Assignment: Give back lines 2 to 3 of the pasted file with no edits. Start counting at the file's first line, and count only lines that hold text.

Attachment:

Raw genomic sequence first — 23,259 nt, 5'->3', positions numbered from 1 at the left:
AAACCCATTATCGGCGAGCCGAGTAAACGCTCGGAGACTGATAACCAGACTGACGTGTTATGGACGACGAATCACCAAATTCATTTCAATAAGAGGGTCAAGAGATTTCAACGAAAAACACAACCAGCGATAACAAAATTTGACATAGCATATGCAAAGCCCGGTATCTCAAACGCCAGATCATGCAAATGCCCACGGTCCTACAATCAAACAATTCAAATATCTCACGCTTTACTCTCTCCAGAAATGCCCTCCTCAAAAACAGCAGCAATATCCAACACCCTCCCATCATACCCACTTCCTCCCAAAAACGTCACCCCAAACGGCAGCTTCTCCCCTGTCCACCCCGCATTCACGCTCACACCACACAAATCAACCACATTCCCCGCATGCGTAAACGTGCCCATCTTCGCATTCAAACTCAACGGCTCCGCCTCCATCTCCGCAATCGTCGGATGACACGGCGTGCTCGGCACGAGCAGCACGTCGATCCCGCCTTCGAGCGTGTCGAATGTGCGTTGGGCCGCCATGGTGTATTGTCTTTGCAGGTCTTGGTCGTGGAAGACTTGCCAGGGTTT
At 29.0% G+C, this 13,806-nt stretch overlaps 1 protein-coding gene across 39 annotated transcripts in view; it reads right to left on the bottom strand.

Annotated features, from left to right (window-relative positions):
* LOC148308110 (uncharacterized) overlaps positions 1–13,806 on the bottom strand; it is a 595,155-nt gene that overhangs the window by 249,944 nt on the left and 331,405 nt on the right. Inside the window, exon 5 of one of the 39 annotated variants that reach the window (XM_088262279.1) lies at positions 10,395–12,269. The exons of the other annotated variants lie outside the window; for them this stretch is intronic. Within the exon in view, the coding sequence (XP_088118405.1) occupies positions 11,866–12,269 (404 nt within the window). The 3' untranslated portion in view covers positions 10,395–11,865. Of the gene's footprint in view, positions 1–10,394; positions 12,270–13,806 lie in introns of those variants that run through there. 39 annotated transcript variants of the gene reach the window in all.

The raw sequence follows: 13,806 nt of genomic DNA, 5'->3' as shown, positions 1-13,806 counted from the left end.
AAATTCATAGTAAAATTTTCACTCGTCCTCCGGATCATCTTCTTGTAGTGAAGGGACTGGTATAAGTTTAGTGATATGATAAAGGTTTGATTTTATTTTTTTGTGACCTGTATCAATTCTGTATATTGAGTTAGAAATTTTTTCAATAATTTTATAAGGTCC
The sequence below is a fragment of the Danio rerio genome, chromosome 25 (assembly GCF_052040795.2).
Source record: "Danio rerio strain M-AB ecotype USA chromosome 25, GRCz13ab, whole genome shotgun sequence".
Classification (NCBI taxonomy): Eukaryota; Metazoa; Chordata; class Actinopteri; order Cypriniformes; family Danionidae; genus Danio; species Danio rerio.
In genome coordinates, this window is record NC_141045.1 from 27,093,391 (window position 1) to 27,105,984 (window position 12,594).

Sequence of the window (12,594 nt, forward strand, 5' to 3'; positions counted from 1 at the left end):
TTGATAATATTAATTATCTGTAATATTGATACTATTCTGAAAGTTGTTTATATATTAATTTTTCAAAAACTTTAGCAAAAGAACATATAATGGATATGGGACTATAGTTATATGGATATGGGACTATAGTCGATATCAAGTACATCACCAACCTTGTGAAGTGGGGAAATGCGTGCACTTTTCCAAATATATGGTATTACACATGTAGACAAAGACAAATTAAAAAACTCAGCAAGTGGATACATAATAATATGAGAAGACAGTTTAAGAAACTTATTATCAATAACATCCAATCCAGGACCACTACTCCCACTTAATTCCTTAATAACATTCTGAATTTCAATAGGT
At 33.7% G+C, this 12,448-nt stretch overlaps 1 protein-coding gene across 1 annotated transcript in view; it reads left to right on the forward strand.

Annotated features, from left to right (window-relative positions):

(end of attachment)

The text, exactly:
AAACCCATTATCGGCGAGCCGAGTAAACGCTCGGAGACTGATAACCAGACTGACGTGTTATGGACGACGAATCACCAAATTCATTTCAATAAGAGGGTCAAGAGATTTCAACGAAAAACACAACCAGCGATAACAAAATTTGACATAGCATATGCAAAGCCCGGTATCTCAAACGCCAGATCATGCAAATGCCCACGGTCCTACAATCAAACAATTCAAATATCTCACGCTTTACTCTCTCCAGAAATGCCCTCCTCAAAAACAGCAGCAATATCCAACACCCTCCCATCATACCCACTTCCTCCCAAAAACGTCACCCCAAACGGCAGCTTCTCCCCTGTCCACCCCGCATTCACGCTCACACCACACAAATCAACCACATTCCCCGCATGCGTAAACGTGCCCATCTTCGCATTCAAACTCAACGGCTCCGCCTCCATCTCCGCAATCGTCGGATGACACGGCGTGCTCGGCACGAGCAGCACGTCGATCCCGCCTTCGAGCGTGTCGAATGTGCGTTGGGCCGCCATGGTGTATTGTCTTTGCAGGTCTTGGTCGTGGAAGACTTGCCAGGGTTT
At 29.0% G+C, this 13,806-nt stretch overlaps 1 protein-coding gene across 39 annotated transcripts in view; it reads right to left on the bottom strand.